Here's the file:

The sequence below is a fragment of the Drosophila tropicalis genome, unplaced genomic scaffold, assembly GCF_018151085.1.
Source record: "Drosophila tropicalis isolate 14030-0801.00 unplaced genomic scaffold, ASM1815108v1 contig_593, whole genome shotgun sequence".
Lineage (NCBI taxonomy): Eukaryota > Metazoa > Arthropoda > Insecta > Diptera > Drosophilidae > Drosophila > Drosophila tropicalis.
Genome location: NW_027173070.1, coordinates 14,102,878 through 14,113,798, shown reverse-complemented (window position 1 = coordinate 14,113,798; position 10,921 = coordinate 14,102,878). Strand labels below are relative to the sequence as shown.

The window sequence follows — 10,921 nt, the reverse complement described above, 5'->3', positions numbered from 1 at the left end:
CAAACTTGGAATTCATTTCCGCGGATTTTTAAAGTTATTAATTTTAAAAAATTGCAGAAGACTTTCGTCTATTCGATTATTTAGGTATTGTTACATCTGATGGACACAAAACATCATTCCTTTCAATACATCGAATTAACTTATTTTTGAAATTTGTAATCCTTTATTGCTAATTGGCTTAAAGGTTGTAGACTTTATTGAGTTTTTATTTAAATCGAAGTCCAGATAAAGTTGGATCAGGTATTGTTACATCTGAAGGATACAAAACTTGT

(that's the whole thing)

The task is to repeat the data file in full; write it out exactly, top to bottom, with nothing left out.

The sequence below is a fragment of the Drosophila tropicalis genome, unplaced genomic scaffold, assembly GCF_018151085.1.
Source record: "Drosophila tropicalis isolate 14030-0801.00 unplaced genomic scaffold, ASM1815108v1 contig_593, whole genome shotgun sequence".
Lineage (NCBI taxonomy): Eukaryota > Metazoa > Arthropoda > Insecta > Diptera > Drosophilidae > Drosophila > Drosophila tropicalis.
Genome location: NW_027173070.1, coordinates 14,102,878 through 14,113,798, shown reverse-complemented (window position 1 = coordinate 14,113,798; position 10,921 = coordinate 14,102,878). Strand labels below are relative to the sequence as shown.

The window sequence follows — 10,921 nt, the reverse complement described above, 5'->3', positions numbered from 1 at the left end:
CAAACTTGGAATTCATTTCCGCGGATTTTTAAAGTTATTAATTTTAAAAAATTGCAGAAGACTTTCGTCTATTCGATTATTTAGGTATTGTTACATCTGATGGACACAAAACATCATTCCTTTCAATACATCGAATTAACTTATTTTTGAAATTTGTAATCCTTTATTGCTAATTGGCTTAAAGGTTGTAGACTTTATTGAGTTTTTATTTAAATCGAAGTCCAGATAAAGTTGGATCAGGTATTGTTACATCTGAAGGATACAAAACTTGT